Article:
Coupled thermo-hydro-mechanical (THM) processes play a key role in a variety of geomechanical applications, including, enhanced oil recovery from unconventional reservoirs, deep geological disposal of heat-emitting nuclear waste, and enhanced geothermal systems (EGSs). The research work presented herein introduces a novel fully-coupled, THM formulation for the finite-discrete element method (FDEM) specifically developed to exploit the computing parallelism of graphics processing units (GPUs), ultimately enabling a substantial reduction of computing time. The new logic is thoroughly verified using published closedform solutions for a variety of boundary value problems involving several heat transport mechanisms such as conduction in solid rock, advection, and convective heat transfer. Application of the THM logic to practical geomechanical problems is highlighted by a case study focusing on heat extraction in an EGS. Numerical results provide novel insights into coupled subsurface THM processes, including the parameters controlling the reservoir temperature evolution, as well as the stresses and displacements induced by fluid injection.
Research interest in the effect of coupling thermal (T), hydraulic (H) and mechanical stresses/deformations (M) in geological systems has been growing steadily since the 1980s. As described by Tsang, 1991, the term "coupled processes" is commonly used in geomechanics to indicate that the rock mass response to natural, or artificial, perturbations cannot be correctly described by considering each process in isolation, or in simple succession, as the continuous inter-play between the three processes must be analyzed together. An overview of possible couplings between THM processes can be visually represented by the interaction matrix of Fig. 2.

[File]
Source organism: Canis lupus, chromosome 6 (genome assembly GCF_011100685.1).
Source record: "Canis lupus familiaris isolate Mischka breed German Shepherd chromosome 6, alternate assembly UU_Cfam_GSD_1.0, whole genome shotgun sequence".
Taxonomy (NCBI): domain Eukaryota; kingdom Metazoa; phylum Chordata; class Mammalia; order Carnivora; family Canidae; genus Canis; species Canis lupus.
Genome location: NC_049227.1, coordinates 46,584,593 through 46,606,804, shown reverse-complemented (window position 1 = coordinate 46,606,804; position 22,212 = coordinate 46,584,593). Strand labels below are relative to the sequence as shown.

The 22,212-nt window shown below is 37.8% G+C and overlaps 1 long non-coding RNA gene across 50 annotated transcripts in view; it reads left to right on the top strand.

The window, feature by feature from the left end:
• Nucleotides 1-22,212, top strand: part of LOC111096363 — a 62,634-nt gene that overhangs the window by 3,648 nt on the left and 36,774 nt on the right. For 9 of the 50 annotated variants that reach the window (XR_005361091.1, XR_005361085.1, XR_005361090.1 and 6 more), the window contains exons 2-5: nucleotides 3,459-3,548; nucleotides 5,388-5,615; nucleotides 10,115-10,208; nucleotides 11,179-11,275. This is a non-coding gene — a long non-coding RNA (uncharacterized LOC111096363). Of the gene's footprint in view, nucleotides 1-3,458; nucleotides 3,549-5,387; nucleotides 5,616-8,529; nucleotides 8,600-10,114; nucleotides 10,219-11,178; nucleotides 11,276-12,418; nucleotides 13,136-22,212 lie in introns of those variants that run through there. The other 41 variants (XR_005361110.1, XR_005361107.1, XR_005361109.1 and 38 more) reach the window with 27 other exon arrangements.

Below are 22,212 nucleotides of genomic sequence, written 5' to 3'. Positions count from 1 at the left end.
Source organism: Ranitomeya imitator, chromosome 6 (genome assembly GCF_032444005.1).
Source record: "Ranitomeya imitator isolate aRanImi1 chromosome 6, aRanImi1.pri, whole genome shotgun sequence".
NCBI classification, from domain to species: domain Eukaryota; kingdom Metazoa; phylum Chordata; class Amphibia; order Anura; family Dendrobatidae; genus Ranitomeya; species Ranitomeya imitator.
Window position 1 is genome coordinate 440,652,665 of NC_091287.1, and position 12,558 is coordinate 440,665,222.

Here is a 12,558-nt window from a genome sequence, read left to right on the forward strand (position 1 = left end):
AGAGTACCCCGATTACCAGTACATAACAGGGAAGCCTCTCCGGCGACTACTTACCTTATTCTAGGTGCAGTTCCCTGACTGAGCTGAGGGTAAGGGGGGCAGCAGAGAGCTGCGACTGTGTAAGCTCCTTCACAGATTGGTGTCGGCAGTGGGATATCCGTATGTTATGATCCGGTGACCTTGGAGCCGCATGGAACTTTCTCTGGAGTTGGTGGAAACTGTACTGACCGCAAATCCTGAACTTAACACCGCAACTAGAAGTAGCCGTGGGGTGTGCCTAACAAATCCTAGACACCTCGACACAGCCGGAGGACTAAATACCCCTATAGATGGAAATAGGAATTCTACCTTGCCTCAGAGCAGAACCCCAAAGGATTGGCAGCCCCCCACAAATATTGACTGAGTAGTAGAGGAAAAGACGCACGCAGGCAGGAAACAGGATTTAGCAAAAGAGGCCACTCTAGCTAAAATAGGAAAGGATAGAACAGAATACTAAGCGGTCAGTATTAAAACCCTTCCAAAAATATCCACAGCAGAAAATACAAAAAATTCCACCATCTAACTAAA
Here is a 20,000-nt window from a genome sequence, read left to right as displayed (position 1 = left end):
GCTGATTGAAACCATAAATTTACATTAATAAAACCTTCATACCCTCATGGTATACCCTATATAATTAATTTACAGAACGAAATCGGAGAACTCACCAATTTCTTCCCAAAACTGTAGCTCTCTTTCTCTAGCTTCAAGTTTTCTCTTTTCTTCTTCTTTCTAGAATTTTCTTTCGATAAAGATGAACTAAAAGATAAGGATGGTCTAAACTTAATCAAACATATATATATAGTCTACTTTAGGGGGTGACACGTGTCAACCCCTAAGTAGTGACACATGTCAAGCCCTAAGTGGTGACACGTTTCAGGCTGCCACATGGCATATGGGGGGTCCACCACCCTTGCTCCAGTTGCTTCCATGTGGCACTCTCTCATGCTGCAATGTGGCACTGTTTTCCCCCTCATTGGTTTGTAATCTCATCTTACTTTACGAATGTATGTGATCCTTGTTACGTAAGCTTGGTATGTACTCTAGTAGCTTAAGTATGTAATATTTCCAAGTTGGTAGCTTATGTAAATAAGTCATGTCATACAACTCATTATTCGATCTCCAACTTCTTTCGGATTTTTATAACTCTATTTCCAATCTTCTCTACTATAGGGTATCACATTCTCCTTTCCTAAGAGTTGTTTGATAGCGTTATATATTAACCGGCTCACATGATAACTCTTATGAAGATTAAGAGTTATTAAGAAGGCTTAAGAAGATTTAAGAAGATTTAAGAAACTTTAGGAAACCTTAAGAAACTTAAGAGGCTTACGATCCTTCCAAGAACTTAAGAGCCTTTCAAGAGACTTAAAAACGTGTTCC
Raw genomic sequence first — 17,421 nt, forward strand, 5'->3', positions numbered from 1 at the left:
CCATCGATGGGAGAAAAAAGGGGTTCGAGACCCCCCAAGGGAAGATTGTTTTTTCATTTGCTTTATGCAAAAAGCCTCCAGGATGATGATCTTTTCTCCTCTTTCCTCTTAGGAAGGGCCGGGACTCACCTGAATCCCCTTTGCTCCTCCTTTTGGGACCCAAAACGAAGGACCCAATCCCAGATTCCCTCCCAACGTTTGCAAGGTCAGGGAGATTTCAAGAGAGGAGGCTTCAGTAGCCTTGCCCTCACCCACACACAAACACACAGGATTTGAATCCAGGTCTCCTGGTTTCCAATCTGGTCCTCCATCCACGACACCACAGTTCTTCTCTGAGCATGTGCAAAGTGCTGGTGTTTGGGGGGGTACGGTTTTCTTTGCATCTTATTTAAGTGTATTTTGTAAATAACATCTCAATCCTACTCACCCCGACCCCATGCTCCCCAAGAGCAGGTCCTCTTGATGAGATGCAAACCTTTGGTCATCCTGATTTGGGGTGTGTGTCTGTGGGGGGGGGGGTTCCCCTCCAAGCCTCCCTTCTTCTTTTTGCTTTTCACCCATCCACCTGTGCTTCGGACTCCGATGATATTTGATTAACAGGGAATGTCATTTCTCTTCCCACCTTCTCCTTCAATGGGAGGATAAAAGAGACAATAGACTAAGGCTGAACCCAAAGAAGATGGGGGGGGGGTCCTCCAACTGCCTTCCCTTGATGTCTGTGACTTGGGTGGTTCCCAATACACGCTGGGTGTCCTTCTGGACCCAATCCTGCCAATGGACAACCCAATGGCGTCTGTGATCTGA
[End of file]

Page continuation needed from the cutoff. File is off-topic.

Advances in the theoretical description and numerical simulation of coupled THM processes have been mostly driven by two major geoengineering applications, namely, deep geological storage of nuclear waste and enhanced (or engineered) geothermal systems (EGS). In the case of the deep geological storage of nuclear waste, a number of coupled THM phenomena (e.g,, thermomechanical stresses) are expected to develop around the repository in response to the release of radiogenic heat into the host formation (Tsang et al., 2000). Therefore, the role of such couplings needs to be addressed as part of the design process and performance and safety assessment of any underground repository. Since the early 1990's key developments of mathematical models and testing procedures have been realized through the DECOVALEX project (see Birkholzer et al., 2019, for an overview). In the case of the development of geothermal energy from EGS, energy is produced from dry, low permeability reservoirs by circulating a fluid through an engineered fracture network (Olasolo et al., 2016). As such, EGS are characterized by coupled convective heat transport, heat exchange in fractured media, fluid migration, and rock mass deformations. Prediction of these phenomena is crucial for energy recovery quantification, lifetime performance assessment, as well as induced seismicity risk analysis (e.g., Taron and Elsworth, 2009; Fu et al., 2016; Sun et al., 2017). Other engineering applications controlled by THM processes include enhanced oil recovery (e.g., Elyasi et al., 2016), borehole integrity and breakouts (e.g., Andersson et al., 2009; Tao and Ghassemi, 2010), hydraulic fracturing (e.g., Tomac and Gutierrez, 2017), CO2 storage and sequestration (e.g., Cappa and Rutqvist, 2011; Zhang et al., 2015), underground gas storage and compressed air energy storage (e.g., Zhuang et al., 2014), and gas production from hydrate bearing formations (e.g., Rutqvist et al., 2012).